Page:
When Lee and Lucy Karns retired and moved from Newport Beach to their home in Palm Desert, they initially attended the Presbyterian Church just below St. Margaret’s. They soon heard about the wonderful priest, Father Brad, up at St. Margarets and were surprised to find themselves sitting on kitchen chairs in the building we know today as Karns Hall. Being inspired by Father Brad and Father Dan, St. Margaret’s quickly became their parish home. They found the sermons to be spiritually enriching and appreciated the friendships that they developed with both Fr. Brad and Fr. Dan. Lucy describes them as an extraordinary team.
Lucy remembers those early days as filled with of lots of hard work that was also loads of fun. Lee, a vestry member and an active fund raiser inspired many of his friends to join in the effort. They formed committees and hosted events, most aimed at raising funds to build the beautiful church we are heirs to today. Lucy has fond memories of the effort to bring the Quinby organ to St. Margaret’s. She shared that her husband Lee, Jean Smith and Nancy Watson traveled across the country to listen to organs and find the perfect sound for our church. She recalls that everyone was willing to be involved because they could see the results of what their hard work was accomplishing.
Lucy remembers the days when the church was so packed that everyone had “self-assigned” seats for fear of running out of room. In those days so many attended that they had to have police directing traffic for Sunday services.
She remembers the wonderful spirit that existed throughout the congregation. She fondly recalls spending long days in what we now call the Karns Kitchen where she and others prepared a full meal to serve at the annual welcome back party. This event was the biggest social event of each year. It was hosted by the “year-a-rounders” to welcome back seasonal members. It included beer and wine, a full dinner, music and dancing. The effort to make it a special occasion was rewarded annually by a great turnout. “We just don’t have parties like that anymore”, she commented.
When talking about a time when she felt spiritually enriched at St. Margaret’s, Lucy recalls the many hours of prayerful and loving support she received from Fr. Dan when her husband was hospitalized at Eisenhower following a major heart attack. She recalls Fr. Dan staying at her side for many long hours and, after receiving the news that even if he survived he would never recover, she recalls praying “please God, if you’re going to take him, take him now.” He passed away shortly after that. She attributes her own survival during this very hard time to Fr. Dan’s support. And she recalls the sadness she felt when Fr. Dan, not long after this, became so sick himself.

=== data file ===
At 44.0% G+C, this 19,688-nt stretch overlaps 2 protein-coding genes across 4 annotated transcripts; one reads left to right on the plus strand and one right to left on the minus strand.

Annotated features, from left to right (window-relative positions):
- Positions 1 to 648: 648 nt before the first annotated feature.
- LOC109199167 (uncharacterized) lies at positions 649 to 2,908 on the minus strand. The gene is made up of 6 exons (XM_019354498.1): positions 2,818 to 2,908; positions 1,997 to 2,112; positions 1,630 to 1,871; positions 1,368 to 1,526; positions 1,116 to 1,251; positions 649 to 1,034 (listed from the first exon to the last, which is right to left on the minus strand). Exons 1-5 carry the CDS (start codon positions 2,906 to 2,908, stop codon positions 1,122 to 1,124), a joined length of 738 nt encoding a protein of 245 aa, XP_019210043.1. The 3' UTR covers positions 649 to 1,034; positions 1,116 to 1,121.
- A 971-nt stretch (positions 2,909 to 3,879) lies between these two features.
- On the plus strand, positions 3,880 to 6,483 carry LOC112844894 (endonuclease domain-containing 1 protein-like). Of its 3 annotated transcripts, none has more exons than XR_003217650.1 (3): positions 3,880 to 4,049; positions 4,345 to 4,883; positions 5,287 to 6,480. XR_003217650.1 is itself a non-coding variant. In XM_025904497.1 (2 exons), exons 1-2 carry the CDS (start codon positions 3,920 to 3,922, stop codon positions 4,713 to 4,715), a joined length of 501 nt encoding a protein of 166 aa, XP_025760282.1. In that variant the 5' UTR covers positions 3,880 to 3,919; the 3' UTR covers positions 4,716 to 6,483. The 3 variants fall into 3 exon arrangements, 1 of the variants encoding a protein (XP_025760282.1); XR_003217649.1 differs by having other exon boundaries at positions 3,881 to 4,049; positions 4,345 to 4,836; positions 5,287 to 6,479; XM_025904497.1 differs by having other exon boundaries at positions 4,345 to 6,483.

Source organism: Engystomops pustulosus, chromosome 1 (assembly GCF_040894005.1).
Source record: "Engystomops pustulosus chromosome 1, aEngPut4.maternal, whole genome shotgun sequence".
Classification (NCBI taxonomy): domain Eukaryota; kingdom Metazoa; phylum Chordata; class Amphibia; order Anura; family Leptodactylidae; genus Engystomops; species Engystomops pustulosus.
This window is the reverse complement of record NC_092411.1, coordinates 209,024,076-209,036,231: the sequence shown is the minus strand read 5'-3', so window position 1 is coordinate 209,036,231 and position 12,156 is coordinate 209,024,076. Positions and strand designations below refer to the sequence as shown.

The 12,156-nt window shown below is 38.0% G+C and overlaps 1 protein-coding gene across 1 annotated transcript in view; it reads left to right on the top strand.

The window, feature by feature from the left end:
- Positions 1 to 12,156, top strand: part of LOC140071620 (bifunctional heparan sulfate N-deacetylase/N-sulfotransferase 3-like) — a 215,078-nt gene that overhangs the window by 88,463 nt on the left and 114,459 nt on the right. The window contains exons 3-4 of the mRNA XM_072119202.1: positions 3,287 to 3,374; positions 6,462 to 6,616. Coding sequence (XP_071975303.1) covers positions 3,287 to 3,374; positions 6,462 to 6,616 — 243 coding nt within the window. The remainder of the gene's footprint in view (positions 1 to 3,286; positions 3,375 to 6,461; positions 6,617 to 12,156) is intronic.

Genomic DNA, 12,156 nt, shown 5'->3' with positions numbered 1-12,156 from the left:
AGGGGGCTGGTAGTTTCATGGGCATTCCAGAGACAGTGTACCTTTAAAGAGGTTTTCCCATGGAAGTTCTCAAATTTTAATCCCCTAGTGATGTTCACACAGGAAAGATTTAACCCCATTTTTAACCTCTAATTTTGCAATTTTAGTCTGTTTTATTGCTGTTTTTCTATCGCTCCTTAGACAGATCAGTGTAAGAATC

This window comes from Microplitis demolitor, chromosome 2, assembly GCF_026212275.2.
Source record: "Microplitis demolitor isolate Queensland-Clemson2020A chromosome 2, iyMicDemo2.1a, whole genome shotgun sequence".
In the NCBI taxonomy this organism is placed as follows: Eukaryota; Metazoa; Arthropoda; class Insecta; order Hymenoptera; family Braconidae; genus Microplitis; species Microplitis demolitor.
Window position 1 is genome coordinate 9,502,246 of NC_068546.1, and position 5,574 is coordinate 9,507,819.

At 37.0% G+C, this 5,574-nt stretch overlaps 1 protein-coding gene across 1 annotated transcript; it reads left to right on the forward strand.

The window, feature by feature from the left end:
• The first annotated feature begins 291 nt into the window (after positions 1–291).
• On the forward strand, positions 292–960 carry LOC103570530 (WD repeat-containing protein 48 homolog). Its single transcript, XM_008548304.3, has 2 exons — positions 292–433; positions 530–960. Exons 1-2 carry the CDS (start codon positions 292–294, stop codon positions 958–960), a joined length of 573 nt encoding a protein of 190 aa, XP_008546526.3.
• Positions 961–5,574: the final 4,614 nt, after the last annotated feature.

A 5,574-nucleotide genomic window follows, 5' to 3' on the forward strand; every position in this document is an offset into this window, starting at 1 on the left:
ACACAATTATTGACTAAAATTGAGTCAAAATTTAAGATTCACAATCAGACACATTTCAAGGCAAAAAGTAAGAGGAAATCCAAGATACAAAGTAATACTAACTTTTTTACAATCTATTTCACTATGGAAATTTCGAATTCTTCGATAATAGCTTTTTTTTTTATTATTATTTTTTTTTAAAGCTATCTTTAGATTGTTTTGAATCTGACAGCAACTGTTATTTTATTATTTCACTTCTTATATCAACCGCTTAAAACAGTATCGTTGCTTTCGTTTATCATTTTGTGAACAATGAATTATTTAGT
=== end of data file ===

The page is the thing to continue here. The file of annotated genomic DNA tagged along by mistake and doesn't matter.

Over the years Lucy has been a generous pledger and she often steps up when funds are needed for special projects. In talking about St. Margaret’s today, her greatest hope is that we find a great rector, “someone who we all can talk to.” She would like to see even more outreach, “things like food distribution in the park.” She hopes that we will do more fund raising, describing the project of naming the pews for a $100 donation and the spirit of involvement that it once brought to St. Margaret’s. But she also cautions that things have changed and that we’re now challenged to find new ways forward.
Lucy attends the 10 a.m. Eucharist every Sunday. She lives in Rancho Mirage and remains close to her three children, Shane, Brad and Amy. She recalls the challenge that she and Lee shared in blending their families and is grateful for the closeness of her children, commenting that they are “real brothers and sisters,” sharing everything with each other.
Editor’s Note: This is the second article in this series about the wonderful people whose many contributions to St. Margaret’s have made it the place it is today.